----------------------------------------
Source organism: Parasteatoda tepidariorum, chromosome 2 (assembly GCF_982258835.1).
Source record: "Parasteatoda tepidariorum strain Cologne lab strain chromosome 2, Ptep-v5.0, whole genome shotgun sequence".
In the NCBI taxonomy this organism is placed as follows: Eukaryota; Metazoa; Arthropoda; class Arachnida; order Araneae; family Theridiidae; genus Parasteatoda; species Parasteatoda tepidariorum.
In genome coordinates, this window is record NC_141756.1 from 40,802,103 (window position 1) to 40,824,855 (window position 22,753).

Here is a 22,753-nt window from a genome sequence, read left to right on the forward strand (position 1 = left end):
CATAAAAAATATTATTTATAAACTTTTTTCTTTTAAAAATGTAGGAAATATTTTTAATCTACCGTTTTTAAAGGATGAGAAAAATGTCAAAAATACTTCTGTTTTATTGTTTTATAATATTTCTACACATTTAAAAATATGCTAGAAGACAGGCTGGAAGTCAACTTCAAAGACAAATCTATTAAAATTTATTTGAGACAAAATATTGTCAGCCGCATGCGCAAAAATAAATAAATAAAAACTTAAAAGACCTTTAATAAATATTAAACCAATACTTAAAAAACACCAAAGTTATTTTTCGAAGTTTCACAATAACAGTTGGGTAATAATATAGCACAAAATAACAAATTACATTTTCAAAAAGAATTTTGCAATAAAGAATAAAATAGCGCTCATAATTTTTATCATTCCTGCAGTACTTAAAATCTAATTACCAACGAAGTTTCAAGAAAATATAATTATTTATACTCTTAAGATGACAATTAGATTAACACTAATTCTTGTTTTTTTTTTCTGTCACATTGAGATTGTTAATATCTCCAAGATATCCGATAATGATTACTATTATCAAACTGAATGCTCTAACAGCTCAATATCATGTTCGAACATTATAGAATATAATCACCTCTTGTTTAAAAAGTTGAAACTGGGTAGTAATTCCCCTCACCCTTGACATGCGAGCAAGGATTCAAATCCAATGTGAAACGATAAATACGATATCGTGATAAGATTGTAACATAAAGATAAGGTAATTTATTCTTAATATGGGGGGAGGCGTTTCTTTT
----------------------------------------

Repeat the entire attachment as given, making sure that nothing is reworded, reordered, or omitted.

Source organism: Parasteatoda tepidariorum, chromosome 2 (assembly GCF_982258835.1).
Source record: "Parasteatoda tepidariorum strain Cologne lab strain chromosome 2, Ptep-v5.0, whole genome shotgun sequence".
In the NCBI taxonomy this organism is placed as follows: Eukaryota; Metazoa; Arthropoda; class Arachnida; order Araneae; family Theridiidae; genus Parasteatoda; species Parasteatoda tepidariorum.
In genome coordinates, this window is record NC_141756.1 from 40,802,103 (window position 1) to 40,824,855 (window position 22,753).

Here is a 22,753-nt window from a genome sequence, read left to right on the forward strand (position 1 = left end):
CATAAAAAATATTATTTATAAACTTTTTTCTTTTAAAAATGTAGGAAATATTTTTAATCTACCGTTTTTAAAGGATGAGAAAAATGTCAAAAATACTTCTGTTTTATTGTTTTATAATATTTCTACACATTTAAAAATATGCTAGAAGACAGGCTGGAAGTCAACTTCAAAGACAAATCTATTAAAATTTATTTGAGACAAAATATTGTCAGCCGCATGCGCAAAAATAAATAAATAAAAACTTAAAAGACCTTTAATAAATATTAAACCAATACTTAAAAAACACCAAAGTTATTTTTCGAAGTTTCACAATAACAGTTGGGTAATAATATAGCACAAAATAACAAATTACATTTTCAAAAAGAATTTTGCAATAAAGAATAAAATAGCGCTCATAATTTTTATCATTCCTGCAGTACTTAAAATCTAATTACCAACGAAGTTTCAAGAAAATATAATTATTTATACTCTTAAGATGACAATTAGATTAACACTAATTCTTGTTTTTTTTTTCTGTCACATTGAGATTGTTAATATCTCCAAGATATCCGATAATGATTACTATTATCAAACTGAATGCTCTAACAGCTCAATATCATGTTCGAACATTATAGAATATAATCACCTCTTGTTTAAAAAGTTGAAACTGGGTAGTAATTCCCCTCACCCTTGACATGCGAGCAAGGATTCAAATCCAATGTGAAACGATAAATACGATATCGTGATAAGATTGTAACATAAAGATAAGGTAATTTATTCTTAATATGGGGGGAGGCGTTTCTTTT